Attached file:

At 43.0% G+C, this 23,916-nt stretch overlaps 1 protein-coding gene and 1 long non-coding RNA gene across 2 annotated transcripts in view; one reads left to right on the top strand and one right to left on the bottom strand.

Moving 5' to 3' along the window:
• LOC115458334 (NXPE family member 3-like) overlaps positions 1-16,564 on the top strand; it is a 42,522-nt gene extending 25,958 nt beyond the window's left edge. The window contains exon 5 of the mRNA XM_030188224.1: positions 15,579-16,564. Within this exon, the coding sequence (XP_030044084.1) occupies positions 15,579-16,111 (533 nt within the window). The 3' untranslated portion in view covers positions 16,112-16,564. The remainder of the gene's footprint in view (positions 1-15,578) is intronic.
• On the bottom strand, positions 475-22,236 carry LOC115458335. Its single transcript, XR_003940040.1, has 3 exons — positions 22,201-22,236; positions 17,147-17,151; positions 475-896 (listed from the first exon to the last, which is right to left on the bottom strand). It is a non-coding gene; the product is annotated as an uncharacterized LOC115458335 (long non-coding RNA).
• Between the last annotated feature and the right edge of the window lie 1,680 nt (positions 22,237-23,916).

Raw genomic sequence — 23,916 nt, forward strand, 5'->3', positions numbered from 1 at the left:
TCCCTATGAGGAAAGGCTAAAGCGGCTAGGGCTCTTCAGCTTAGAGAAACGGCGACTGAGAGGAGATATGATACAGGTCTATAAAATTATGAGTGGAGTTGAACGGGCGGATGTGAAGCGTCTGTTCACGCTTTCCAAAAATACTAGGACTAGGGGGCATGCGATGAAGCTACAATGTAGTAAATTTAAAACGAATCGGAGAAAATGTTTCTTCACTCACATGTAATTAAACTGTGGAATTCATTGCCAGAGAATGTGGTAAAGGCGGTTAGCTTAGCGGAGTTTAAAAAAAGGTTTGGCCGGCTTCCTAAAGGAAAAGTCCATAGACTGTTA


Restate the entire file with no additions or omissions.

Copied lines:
At 43.0% G+C, this 23,916-nt stretch overlaps 1 protein-coding gene and 1 long non-coding RNA gene across 2 annotated transcripts in view; one reads left to right on the top strand and one right to left on the bottom strand.

Moving 5' to 3' along the window:
• LOC115458334 (NXPE family member 3-like) overlaps positions 1-16,564 on the top strand; it is a 42,522-nt gene extending 25,958 nt beyond the window's left edge. The window contains exon 5 of the mRNA XM_030188224.1: positions 15,579-16,564. Within this exon, the coding sequence (XP_030044084.1) occupies positions 15,579-16,111 (533 nt within the window). The 3' untranslated portion in view covers positions 16,112-16,564. The remainder of the gene's footprint in view (positions 1-15,578) is intronic.
• On the bottom strand, positions 475-22,236 carry LOC115458335. Its single transcript, XR_003940040.1, has 3 exons — positions 22,201-22,236; positions 17,147-17,151; positions 475-896 (listed from the first exon to the last, which is right to left on the bottom strand). It is a non-coding gene; the product is annotated as an uncharacterized LOC115458335 (long non-coding RNA).
• Between the last annotated feature and the right edge of the window lie 1,680 nt (positions 22,237-23,916).

Raw genomic sequence — 23,916 nt, forward strand, 5'->3', positions numbered from 1 at the left:
TCCCTATGAGGAAAGGCTAAAGCGGCTAGGGCTCTTCAGCTTAGAGAAACGGCGACTGAGAGGAGATATGATACAGGTCTATAAAATTATGAGTGGAGTTGAACGGGCGGATGTGAAGCGTCTGTTCACGCTTTCCAAAAATACTAGGACTAGGGGGCATGCGATGAAGCTACAATGTAGTAAATTTAAAACGAATCGGAGAAAATGTTTCTTCACTCACATGTAATTAAACTGTGGAATTCATTGCCAGAGAATGTGGTAAAGGCGGTTAGCTTAGCGGAGTTTAAAAAAAGGTTTGGCCGGCTTCCTAAAGGAAAAGTCCATAGACTGTTA